Tag Archives: Spring

Elk! (Day 9/365)

Elk IMG_3081.jpg

I was cycling home this afternoon, hurrying because the weather had changed for the worse in the hour or so that I’d been out, when I spotted these gals… The resident elk herd was enjoying the fresh grass right beside the main road leading into town.

 

american-elk-1845 John James Audobon

American Elk by John James Audubon, 1845

I only saw cows and youngsters, no bull with this group (I just learned that tidbit – the males are not bucks, as I would have thought…) who were eating and lounging and paying no attention to traffic or cyclists waving cameras in their direction.

For your edification, a few useless facts about elk:

  • There used to be 6 sub-species of elk in North America, but two are now extinct
  • Mature bulls can weigh more than 700 lbs (explaining why it’s such bad news when they are hit by cars on the highway)
  • To attract females, males urinate on themselves, soaking their hair and making sure they are nice and smelly (rather glad males of the human species don’t indulge in such delightful behaviour)
  • Utah has claimed the Rocky Mountain Elk as its state animal
  • An adult elk will eat about 20 lbs of vegetation in a day

 

Canmore Elk IMG_3080.jpg

I’m sure the local elk are enjoying those luscious, fresh green leaves as much as I am! Spring is springing!!

What’s your favourite local wildlife species?

 

 

S is for Slug, Snow, Spindrift, Spring and Street Art (#AtoZChallenge2018)

 

 

Spindrift IMG_2421

Spindrift [Fine snow that blows off a mountain… well, I guess it could blow off anywhere, but this was snow blowing around above the Bow Valley]

Snapseed 87

Snow is melting away before our eyes as spring finally, finally finds its way to the Bow Valley. This year, it seems like winter has been here for a very long time.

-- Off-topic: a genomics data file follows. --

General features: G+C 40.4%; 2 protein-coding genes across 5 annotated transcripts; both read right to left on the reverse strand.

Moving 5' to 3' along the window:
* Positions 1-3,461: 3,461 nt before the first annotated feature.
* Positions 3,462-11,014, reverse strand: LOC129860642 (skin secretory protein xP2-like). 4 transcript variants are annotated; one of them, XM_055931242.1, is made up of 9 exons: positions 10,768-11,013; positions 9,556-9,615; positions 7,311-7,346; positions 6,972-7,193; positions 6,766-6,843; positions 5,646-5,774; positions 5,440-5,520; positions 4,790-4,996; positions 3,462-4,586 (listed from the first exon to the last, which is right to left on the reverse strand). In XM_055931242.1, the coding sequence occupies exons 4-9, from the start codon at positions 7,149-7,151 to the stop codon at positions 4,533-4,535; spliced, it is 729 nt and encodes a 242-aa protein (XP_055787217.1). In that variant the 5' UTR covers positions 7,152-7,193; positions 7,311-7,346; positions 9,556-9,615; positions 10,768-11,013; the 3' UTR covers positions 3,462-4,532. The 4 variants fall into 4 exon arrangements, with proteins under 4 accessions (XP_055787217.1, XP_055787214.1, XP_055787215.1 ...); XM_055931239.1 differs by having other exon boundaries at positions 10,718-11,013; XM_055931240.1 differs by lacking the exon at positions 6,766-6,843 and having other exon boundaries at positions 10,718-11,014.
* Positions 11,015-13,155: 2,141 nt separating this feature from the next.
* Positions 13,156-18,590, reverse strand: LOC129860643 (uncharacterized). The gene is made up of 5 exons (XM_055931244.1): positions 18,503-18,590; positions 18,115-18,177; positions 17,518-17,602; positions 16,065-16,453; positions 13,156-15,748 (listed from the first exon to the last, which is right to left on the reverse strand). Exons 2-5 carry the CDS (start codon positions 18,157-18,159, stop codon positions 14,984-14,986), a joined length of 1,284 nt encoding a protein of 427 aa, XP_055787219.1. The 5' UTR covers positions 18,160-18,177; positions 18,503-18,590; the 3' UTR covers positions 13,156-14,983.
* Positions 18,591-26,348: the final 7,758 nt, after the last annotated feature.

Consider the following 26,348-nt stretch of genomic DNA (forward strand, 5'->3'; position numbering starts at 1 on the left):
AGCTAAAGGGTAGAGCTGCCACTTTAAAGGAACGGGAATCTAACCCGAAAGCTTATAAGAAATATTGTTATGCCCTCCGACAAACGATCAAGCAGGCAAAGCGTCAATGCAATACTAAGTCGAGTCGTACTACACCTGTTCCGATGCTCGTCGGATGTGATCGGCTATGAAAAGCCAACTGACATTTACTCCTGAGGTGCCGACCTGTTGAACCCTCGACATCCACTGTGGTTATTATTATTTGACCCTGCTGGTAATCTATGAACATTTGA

S, it turns out, is full of potential when it comes to this month’s daily blogging challenge! It seems everywhere I look it’s all about transformation (the theme this month is Travel, Transformation and Transition…).

Over the past couple of weeks I’ve been receiving updates on a watercolour painting from Dad’s studio…

 

IMG_2423

In an artist’s studio, ideas are transformed into drawings, paintings, prints, lino cuts… 

 

The subject matter? Unusual, to say the least!

 

IMG_2428

Slug, slowly making his way to completion… 

 

 

IMG_2422 Slug ECW

Slug on the Camino by E. Colin Williams (2018)

 

 

IMG_2435

Stormy Seas… by E. Colin Williams (Oil on Board) I don’t think that’s actually the real title, but today is day so I’ll leave it for now… I’m sure Dad will let me the correct title. 

 

When I travel, one of the things I love to photograph is the street art I come across. Somehow, even the roughest of neighbourhoods, most rustic back alleys, decrepit sheds, and ramshackle fences are transformed when someone takes the time to add a little art… Here are a few pieces of street art spotted while wondering through Paris earlier this month…

IMG_1800 2.JPG

IMG_1801 2.JPG

IMG_1802 2.JPGIMG_1804 2.JPG

IMG_1808 2.JPG

IMG_1793 2.JPG

And, of course, I can’t leave this post without mentioning Rodin and this piece of sculpture featuring a great stone… Oh, I sure did enjoy myself in Rodin’s garden!

IMG_1702 2

Oh, one last thought… sometimes the stones themselves become works of art as in this installation not far from my place here in Canmore.

 

 

IMG_2409.jpg

Portal XII by Lucie Bause, 2011

 

I could keep going for hours, but it’s been a very long day staring at the computer as I work my way through the draft of the new manuscript and my eyeballs are getting more square by the minute! So, away I go to slip off to SLEEP so I can transition into T is for tomorrow!

 

Abbott Handerson Thayer 1887 sleep-1887.jpg!Large

Sleep by Abbott Handersaon Thayer, 1887

 

 

M is for Mountains and Mary (but not Montmartre)

 

Snapseed 85

Mary Vaux – mountain-lover and subject of a one-woman show performed by Shirley Truscott

 

Last night we headed out to see A Portait of Mary Vaux at ArtsPlace. A mountaineer before women were allowed to be mountaineers (and, really, being forced to tackle glacier travel in long, heavy wool skirts hardly made scrambling around in the Rockies any easier), Mary left quite a legacy of mountain writing, botanical drawings, photographs and precise scientific records of glaciers on the move.